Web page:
Thomas Hines

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Thomas Hines
A man with curly, dark hair and a thick, dark mustache wearing a black jacket and tie and white shirt
Thomas Hines
Born(1838-10-08)October 8, 1838
Butler County, Kentucky
DiedJanuary 23, 1898(1898-01-23) (aged 59)
Frankfort, Kentucky
AllegianceUnited States of America
Confederate States of America
Service/branchConfederate States Army
Years of service1861–65 (CSA)
RankCaptain
Unit2nd Kentucky Cavalry, 9th Kentucky Cavalry
Commands held"Buckner's Guides"
Battles/wars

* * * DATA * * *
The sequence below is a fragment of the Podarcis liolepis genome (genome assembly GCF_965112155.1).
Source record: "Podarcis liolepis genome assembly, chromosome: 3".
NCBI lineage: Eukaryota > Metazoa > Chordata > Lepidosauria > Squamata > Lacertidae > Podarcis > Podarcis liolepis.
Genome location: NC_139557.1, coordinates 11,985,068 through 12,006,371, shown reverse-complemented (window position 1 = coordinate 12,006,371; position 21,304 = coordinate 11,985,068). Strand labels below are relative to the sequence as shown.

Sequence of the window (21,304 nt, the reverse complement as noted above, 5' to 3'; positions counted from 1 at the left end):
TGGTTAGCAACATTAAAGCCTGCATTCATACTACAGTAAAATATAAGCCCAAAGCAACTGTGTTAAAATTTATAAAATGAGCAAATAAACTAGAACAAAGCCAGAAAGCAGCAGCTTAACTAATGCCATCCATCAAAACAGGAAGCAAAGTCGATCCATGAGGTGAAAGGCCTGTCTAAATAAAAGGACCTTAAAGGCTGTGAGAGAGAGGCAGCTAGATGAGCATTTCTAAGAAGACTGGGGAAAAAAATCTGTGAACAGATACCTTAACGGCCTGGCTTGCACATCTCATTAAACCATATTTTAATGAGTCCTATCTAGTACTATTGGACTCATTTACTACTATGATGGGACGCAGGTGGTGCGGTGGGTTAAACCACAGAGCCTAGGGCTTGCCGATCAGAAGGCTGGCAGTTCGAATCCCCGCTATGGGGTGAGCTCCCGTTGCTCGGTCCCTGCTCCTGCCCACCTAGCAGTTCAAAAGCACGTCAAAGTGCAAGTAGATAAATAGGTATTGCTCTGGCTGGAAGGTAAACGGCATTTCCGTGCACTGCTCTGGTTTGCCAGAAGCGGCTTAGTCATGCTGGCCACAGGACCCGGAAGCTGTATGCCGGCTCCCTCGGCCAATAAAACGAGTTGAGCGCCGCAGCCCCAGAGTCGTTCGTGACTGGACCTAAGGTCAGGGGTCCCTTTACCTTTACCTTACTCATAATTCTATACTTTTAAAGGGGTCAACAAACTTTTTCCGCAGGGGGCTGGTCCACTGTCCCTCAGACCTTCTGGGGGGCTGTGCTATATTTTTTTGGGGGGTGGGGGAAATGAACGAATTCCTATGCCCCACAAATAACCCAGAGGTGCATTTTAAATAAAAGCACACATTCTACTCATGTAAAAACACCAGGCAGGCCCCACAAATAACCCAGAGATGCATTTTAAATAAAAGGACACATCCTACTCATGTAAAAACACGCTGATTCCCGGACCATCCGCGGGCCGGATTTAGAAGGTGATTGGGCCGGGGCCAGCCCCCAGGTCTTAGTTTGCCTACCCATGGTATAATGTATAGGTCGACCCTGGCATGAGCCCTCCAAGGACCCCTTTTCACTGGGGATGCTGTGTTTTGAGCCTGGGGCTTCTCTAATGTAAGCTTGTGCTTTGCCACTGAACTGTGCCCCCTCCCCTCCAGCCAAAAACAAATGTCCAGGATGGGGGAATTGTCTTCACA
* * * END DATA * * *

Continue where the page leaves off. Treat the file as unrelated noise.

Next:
American Civil War

 
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Thomas Hines
A man with curly, dark hair and a thick, dark mustache wearing a black jacket and tie and white shirt
Thomas Hines
Born(1838-10-08)October 8, 1838
Butler County, Kentucky
DiedJanuary 23, 1898(1898-01-23) (aged 59)
Frankfort, Kentucky
AllegianceUnited States of America
Confederate States of America
Service/branchConfederate States Army
Years of service1861–65 (CSA)
RankCaptain
Unit2nd Kentucky Cavalry, 9th Kentucky Cavalry
Commands held"Buckner's Guides"
Battles/wars

American Civil War